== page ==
DAMASCUS  - A peace plan for Syria was in jeopardy on Monday as fresh clashes raged after President Bashar al-Assad’s government laid down conditions for it to pull troops and armour out of protest hubs.
Tension also escalated with neighbouring Turkey after shots across the border wounded two Syrians and a Turkish translator near a refugee camp hosting people who escaped from forces loyal to Assad. And a Lebanese television cameraman was shot dead by Syrian troops manning the frontier with the small neighbour which is also hosting thousands of Syrian refugees, his employer said.
Under a peace deal brokered by UN and Arab League envoy Kofi Annan, Syria’s armed forces are supposed to withdraw from protest centres on Tuesday, with a complete end to fighting set for 48 hours later. But the truce already appears in jeopardy after Damascus said it would only carry its side of the bargain if rebels first handed over written guarantees to stop fighting, a demanded rejected by rebel army chief Colonel Riyadh al-Asaad.
The 11th-hour demand came as weekend violence claimed almost 180 lives, most of them civilians, a surge in bloodshed that former UN chief Annan described as “unacceptable.”
Making matters worse, fresh fighting killed another 48 people on Monday, including 12 soldiers, according to the Syrian Observatory for Human Rights.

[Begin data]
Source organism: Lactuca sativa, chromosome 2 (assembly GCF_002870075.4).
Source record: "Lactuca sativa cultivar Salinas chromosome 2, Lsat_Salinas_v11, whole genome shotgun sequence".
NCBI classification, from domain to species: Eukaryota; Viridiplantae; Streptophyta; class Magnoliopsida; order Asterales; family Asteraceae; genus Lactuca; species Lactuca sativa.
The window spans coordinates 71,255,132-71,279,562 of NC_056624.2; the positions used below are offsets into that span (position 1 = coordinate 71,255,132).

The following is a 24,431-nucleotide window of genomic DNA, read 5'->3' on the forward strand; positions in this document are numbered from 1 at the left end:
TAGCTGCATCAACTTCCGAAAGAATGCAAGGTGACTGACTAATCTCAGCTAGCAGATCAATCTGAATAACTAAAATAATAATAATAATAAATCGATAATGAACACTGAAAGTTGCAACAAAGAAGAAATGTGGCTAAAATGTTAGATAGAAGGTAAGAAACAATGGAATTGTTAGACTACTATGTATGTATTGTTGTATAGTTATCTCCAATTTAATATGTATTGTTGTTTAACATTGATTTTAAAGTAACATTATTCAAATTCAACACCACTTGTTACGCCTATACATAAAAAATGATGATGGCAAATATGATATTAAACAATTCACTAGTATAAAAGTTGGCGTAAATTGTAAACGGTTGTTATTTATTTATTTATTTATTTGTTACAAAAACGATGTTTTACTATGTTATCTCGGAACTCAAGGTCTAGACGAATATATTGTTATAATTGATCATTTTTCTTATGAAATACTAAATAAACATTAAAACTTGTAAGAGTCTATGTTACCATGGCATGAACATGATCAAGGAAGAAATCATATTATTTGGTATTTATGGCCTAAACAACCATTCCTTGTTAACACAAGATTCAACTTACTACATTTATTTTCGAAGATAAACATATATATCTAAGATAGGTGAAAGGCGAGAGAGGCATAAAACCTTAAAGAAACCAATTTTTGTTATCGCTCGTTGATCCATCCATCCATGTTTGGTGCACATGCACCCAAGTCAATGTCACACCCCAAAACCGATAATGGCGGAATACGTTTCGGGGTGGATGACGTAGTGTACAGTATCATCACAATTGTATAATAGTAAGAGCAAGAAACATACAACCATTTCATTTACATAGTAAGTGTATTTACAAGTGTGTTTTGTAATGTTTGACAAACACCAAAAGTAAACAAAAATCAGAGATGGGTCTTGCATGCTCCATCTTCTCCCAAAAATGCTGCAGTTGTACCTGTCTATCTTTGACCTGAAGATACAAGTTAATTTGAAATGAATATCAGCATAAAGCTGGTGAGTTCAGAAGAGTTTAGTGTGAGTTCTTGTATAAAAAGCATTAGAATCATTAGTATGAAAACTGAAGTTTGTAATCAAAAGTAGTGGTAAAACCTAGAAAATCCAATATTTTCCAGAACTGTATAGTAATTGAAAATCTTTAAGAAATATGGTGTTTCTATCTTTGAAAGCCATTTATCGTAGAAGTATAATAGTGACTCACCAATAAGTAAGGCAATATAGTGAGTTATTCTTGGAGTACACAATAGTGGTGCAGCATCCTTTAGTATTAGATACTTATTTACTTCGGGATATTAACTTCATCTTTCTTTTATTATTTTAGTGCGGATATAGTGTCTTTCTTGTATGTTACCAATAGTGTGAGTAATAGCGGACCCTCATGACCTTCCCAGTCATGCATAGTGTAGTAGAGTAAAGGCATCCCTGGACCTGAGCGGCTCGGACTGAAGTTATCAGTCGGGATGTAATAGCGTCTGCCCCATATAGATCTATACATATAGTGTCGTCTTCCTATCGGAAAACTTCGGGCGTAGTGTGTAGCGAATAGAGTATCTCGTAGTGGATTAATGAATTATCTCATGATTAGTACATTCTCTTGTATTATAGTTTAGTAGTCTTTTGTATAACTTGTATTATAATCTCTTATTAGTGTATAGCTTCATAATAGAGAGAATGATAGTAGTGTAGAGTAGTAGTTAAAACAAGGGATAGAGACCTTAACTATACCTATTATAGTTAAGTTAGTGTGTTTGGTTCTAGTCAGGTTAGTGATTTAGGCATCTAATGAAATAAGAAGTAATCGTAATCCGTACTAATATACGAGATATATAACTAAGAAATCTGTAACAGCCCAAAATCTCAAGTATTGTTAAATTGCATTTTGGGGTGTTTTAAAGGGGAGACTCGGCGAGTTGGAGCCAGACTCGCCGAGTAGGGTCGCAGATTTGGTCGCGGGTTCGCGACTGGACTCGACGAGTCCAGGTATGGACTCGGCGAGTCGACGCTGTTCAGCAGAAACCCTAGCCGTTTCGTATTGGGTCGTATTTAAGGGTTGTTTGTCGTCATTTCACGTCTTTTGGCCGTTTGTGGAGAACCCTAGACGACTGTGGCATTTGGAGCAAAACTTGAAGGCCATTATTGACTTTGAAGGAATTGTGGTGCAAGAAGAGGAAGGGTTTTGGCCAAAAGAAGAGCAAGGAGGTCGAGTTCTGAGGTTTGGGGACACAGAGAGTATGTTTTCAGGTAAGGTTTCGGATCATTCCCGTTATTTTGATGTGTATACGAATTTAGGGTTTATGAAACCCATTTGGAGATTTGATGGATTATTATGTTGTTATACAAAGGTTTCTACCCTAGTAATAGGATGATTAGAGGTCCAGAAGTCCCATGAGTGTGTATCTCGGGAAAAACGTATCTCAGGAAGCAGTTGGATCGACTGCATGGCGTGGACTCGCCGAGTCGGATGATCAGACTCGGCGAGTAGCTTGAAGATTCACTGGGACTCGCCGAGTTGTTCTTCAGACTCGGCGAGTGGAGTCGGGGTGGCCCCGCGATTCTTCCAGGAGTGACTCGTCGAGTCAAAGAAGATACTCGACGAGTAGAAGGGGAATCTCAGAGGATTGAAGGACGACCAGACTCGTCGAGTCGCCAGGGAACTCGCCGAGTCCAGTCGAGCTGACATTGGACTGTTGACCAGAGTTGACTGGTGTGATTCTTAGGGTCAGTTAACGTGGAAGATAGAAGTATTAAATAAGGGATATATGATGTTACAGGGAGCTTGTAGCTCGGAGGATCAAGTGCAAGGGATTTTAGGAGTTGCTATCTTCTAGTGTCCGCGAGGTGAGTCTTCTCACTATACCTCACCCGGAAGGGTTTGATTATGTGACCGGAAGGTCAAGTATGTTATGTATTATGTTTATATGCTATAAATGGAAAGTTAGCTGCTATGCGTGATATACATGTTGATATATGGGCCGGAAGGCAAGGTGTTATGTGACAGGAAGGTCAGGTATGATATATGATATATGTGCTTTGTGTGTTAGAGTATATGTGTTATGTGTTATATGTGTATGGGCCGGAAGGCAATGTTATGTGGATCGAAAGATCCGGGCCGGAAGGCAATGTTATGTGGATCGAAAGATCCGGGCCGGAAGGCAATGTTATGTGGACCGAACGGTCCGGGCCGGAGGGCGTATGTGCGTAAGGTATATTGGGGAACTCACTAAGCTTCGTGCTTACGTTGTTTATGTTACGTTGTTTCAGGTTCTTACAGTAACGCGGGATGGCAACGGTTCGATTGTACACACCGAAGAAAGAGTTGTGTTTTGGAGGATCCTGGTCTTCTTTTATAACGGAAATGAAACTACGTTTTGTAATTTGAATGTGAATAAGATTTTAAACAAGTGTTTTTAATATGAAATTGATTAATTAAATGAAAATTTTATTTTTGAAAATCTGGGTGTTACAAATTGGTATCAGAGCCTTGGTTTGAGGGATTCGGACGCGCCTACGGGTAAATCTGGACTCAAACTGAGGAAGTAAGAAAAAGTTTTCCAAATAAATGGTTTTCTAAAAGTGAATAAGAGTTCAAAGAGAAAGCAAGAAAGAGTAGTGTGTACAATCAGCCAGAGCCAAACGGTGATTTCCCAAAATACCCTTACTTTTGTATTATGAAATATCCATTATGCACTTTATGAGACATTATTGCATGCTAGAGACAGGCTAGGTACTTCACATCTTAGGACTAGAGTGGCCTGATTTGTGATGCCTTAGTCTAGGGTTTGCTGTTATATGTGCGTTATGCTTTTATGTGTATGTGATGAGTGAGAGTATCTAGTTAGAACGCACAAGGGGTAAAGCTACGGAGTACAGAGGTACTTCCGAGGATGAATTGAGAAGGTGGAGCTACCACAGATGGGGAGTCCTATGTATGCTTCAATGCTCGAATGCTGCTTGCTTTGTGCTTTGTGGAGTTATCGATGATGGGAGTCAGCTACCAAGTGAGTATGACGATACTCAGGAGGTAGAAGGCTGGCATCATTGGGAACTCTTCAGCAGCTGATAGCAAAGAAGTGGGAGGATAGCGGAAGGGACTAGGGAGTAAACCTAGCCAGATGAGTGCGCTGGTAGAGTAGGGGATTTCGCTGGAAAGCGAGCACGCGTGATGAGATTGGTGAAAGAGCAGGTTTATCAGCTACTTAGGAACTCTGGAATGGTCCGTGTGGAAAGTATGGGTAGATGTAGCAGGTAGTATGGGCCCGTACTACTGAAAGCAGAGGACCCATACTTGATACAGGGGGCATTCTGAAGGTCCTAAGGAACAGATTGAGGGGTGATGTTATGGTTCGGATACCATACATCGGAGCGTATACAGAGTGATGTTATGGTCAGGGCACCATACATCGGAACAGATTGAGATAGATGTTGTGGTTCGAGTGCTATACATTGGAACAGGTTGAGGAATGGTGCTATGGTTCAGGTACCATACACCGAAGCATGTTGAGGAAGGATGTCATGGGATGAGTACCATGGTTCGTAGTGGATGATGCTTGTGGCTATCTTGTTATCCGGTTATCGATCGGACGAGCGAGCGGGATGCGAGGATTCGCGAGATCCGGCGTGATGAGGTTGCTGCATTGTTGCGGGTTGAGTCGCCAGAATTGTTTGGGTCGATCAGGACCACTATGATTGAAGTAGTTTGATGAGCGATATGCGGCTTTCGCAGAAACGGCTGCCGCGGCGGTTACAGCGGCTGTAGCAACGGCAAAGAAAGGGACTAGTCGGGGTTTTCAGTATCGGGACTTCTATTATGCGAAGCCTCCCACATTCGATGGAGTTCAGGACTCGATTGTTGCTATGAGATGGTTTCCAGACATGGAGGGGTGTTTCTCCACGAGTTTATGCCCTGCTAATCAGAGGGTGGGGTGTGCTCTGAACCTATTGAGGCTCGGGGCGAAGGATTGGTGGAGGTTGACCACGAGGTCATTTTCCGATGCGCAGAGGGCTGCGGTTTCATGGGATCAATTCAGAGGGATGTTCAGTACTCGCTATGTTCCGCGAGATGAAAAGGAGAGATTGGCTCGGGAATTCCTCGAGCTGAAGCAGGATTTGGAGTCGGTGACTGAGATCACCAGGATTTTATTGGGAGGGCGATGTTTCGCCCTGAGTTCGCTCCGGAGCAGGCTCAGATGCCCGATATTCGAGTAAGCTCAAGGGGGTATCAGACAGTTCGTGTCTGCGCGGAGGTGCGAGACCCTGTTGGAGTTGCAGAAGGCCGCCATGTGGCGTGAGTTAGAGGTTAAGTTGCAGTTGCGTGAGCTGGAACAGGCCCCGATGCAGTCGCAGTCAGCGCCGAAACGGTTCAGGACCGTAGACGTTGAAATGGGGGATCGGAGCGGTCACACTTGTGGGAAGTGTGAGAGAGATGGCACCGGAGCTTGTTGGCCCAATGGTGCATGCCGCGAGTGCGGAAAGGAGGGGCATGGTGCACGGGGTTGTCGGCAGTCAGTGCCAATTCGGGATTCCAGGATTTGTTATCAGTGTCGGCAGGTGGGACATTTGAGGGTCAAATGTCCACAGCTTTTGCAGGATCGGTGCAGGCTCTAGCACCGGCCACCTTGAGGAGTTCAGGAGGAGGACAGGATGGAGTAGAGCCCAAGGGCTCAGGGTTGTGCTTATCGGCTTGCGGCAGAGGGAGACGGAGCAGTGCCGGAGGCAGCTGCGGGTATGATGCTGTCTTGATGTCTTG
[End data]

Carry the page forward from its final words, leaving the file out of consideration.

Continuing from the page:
At least 35 civilians were killed in regime forces’ shelling of the village of Latamna, in the central Hama province, according to the Observatory.
“The regime had thought that it would control all areas (of rebels by April 10). As this is not happening, it is procrastinating to gain time,” said the Observatory’s Rami Abdel Rahman.
Tension heightened along the borders as shots fired from Syria wounded two Syrians and a Turkish translator, in the first case of Syrian fire from across the border hurting people on Turkish soil. The incident, which happened on the eve of a visit by Annan to the refugee camps, prompted the Turkish foreign ministry to demand the Syrian mission in Ankara to “immediately halt the shooting,” according to a diplomatic source. Around 25,000 Syrian refugees are currently housed in camps in Turkey’s three provinces bordering Syria , where civilians have been fleeing the deadly crackdown over the past year.
Chinese foreign ministry spokesman Liu Weimin, meanwhile, urged the Syrian government to honour its truce commitments. Meanwhile, the Saudi government on Monday condemned the Syrian regime’s “dangerous escalation” in attacks across the country and called for support of the new president in neighbouring Yemen.
The cabinet “expressed regret over the dangerous escalation in violence by the Syrian regime across several Syrian cities and villages,” in a statement carried by official news agency SPA.
“The lack of commitment to the (peace) plan of United Nations-Arab League envoy Kofi Annan ... shows the extent of stubborness of the Syrian regime and its disrespect for its Arab and international commitments,” it charged.